First, Schumer said that he will push to include the many critical investments found in the Black Maternal Health Momnibus Act of 2021 in the upcoming recovery packages. This historic legislation introduced by Senator Booker and Rep. Underwood will save moms’ lives, end racial and ethnic disparities in maternal health outcomes, and achieve maternal health justice for Black women and all women and birthing people of color. The Momnibus builds on existing maternal health legislation to comprehensively address the root causes of the maternal health crisis by making critical investments in addressing social, non-health related issues that can lead to maternal deaths, funding community-based organizations doing patient-level work to reduce the risks of maternal mortality, training programs for hospital staff on how to avoid maternal deaths, growing and diversifying the perinatal workforce, and improvements in data collection processes. The legislation also aims to address the impacts of the COVID pandemic and climate change on maternal and infant health.

Second, Schumer announced his plan to add major new maternal Medicaid benefits. First, he plans to make to make one-year of postpartum Medicaid coverage a permanent option for new mothers. Schumer passed a temporary, emergency-relief version of this policy in the American Rescue Plan (ARP) he led to passage in the Senate, and now proposes building upon it. The Medicaid expansion under the Affordable Care Act (ACA) has proven that offering pregnant and postpartum women Medicaid coverage reduces racial disparities in health care access and health outcomes for both mothers and children, which is why Schumer is pushing to permanently extend postpartum Medicaid coverage to up to a year. Schumer also plans to include Medicaid coverage for doulas and midwives, who have proven to reduce the risk of maternal deaths and complicated pregnancies, particularly in woman experiencing high-risk pregnancies.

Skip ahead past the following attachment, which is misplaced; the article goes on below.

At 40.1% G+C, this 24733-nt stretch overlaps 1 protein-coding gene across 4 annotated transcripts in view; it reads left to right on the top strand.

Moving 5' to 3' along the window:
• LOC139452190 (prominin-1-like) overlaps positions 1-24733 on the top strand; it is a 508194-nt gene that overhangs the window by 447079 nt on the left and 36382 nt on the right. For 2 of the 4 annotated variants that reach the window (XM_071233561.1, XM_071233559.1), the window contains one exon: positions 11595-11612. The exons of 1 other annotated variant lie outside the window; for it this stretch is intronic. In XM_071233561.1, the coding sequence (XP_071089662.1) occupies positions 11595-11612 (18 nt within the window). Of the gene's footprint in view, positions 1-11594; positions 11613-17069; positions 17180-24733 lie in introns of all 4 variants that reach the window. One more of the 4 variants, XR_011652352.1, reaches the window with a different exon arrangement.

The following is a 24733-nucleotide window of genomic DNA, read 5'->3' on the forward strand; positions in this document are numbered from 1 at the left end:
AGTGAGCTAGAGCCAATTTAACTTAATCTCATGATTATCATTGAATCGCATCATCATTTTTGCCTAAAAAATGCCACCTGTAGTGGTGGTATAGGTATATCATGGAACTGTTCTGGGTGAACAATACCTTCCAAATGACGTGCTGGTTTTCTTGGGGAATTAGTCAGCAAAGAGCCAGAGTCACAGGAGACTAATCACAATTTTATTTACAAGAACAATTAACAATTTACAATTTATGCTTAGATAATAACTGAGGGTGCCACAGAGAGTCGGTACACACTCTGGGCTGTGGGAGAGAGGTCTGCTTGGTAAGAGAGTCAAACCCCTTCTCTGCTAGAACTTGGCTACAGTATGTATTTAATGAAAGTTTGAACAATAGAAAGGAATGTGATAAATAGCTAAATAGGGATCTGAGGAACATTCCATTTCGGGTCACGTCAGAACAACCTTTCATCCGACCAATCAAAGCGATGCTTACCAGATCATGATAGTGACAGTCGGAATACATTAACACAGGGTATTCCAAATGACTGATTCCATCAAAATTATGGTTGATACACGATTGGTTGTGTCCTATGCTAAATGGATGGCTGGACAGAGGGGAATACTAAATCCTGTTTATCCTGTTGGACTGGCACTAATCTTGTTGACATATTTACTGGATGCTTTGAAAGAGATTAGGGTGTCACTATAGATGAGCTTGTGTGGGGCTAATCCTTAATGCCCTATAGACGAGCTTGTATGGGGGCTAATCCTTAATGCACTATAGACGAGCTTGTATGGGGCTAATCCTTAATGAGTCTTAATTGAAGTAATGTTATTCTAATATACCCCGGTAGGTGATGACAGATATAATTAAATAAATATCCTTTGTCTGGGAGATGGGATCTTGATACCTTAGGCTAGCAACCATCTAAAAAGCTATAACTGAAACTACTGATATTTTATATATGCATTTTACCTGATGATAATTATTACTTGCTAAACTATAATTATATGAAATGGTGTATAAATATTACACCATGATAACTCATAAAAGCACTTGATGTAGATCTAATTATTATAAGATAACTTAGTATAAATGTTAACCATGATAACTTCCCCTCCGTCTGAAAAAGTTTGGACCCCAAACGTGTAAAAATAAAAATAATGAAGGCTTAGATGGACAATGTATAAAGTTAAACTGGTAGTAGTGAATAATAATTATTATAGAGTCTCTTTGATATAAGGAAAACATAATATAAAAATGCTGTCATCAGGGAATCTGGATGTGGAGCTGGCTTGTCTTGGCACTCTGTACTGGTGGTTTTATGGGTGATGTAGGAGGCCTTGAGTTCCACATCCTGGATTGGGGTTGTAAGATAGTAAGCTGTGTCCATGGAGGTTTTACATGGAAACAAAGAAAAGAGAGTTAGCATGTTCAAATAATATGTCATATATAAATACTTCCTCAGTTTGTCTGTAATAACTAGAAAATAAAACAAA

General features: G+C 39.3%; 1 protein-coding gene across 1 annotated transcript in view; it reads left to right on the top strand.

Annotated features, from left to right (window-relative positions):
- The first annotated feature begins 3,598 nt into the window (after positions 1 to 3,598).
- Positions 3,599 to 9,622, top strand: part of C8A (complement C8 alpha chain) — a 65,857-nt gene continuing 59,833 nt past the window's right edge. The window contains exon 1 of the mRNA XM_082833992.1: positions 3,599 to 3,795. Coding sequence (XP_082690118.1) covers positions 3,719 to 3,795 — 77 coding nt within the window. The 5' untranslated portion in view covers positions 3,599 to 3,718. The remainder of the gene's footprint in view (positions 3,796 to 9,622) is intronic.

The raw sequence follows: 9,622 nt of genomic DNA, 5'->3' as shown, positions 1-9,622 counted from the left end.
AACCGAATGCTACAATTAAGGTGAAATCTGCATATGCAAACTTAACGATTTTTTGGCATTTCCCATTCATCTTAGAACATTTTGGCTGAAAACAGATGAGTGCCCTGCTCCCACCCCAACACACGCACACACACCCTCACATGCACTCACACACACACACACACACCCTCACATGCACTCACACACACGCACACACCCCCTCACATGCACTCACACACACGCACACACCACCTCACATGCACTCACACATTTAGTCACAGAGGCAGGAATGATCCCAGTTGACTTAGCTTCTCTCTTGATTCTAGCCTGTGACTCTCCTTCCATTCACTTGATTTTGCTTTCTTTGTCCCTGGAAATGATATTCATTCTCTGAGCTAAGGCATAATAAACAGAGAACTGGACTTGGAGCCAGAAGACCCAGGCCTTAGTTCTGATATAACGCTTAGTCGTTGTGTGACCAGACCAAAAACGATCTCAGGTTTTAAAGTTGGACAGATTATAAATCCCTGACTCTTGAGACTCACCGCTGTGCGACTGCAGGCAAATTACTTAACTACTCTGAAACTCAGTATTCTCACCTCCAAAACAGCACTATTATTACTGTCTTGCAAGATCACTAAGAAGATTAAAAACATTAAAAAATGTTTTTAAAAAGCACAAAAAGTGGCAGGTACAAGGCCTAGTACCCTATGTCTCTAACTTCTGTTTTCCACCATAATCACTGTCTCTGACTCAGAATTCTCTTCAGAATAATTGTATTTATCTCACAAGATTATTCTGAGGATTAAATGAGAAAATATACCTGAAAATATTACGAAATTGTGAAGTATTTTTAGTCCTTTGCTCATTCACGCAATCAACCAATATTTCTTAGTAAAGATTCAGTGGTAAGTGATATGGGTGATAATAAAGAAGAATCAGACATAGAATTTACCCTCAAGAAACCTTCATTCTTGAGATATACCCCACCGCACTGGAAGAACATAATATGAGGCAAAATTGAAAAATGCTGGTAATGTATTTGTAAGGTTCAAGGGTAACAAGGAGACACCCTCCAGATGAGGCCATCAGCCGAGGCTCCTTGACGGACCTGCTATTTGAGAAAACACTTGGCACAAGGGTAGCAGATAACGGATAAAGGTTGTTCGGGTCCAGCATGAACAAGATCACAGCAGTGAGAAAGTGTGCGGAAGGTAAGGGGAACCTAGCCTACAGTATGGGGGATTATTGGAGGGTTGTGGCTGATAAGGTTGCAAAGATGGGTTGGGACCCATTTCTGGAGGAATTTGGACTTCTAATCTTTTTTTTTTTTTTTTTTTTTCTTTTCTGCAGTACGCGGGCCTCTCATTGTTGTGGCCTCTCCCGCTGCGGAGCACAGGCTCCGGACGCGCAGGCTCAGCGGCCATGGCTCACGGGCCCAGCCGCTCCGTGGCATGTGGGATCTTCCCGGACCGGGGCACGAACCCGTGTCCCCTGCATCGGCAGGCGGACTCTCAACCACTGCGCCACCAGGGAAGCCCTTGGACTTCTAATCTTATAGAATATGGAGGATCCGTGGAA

Third, Schumer announced his push to secure a Congressionally Directed Spending (CDS) item through the Senate Subcommittee on Labor, Health and Human Services, requesting over $500,000 in investment for the SJRH racial equity project. Schumer explained that this critical funding will support SJRH’s current partnership with a coalition of local Black women’s health experts in the field.  The project would support more natural and physiologic birthing processes and aims to increase positive health outcomes for Black women by lowering the number of primary C-Sections within Black women delivering at the hospital to a percentage equal to the Healthy People 2030 goal. Schumer said that, according to SJRH, during the first quarter of this year, Black women delivering babies at the hospital were 3 times more likely to have a primary C-Section than white women. Moreover, the project aims to increase the number of Black women who choose to deliver at SJRH by 20 percent.  Currently, the hospital estimates that it serves roughly 22 Black women per month in this capacity.